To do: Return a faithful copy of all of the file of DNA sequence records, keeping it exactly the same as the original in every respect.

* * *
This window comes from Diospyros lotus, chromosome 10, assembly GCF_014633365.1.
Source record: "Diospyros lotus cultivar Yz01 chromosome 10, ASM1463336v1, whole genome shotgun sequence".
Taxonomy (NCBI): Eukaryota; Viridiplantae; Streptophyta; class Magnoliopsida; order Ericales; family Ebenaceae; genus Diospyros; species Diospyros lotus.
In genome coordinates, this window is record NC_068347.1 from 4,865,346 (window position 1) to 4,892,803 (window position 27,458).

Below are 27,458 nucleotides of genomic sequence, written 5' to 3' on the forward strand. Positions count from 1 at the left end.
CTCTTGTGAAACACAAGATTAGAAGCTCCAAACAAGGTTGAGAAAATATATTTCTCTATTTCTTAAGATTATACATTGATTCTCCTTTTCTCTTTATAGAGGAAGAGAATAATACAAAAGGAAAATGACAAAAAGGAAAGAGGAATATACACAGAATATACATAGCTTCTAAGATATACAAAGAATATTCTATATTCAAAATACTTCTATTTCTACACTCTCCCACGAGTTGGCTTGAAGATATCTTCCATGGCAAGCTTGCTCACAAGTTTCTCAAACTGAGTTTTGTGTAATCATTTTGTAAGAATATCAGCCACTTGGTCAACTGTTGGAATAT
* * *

This window comes from Diospyros lotus, chromosome 10, assembly GCF_014633365.1.
Source record: "Diospyros lotus cultivar Yz01 chromosome 10, ASM1463336v1, whole genome shotgun sequence".
Taxonomy (NCBI): Eukaryota; Viridiplantae; Streptophyta; class Magnoliopsida; order Ericales; family Ebenaceae; genus Diospyros; species Diospyros lotus.
In genome coordinates, this window is record NC_068347.1 from 4,865,346 (window position 1) to 4,892,803 (window position 27,458).

Below are 27,458 nucleotides of genomic sequence, written 5' to 3' on the forward strand. Positions count from 1 at the left end.
CTCTTGTGAAACACAAGATTAGAAGCTCCAAACAAGGTTGAGAAAATATATTTCTCTATTTCTTAAGATTATACATTGATTCTCCTTTTCTCTTTATAGAGGAAGAGAATAATACAAAAGGAAAATGACAAAAAGGAAAGAGGAATATACACAGAATATACATAGCTTCTAAGATATACAAAGAATATTCTATATTCAAAATACTTCTATTTCTACACTCTCCCACGAGTTGGCTTGAAGATATCTTCCATGGCAAGCTTGCTCACAAGTTTCTCAAACTGAGTTTTGTGTAATCATTTTGTAAGAATATCAGCCACTTGGTCAACTGTTGGAATAT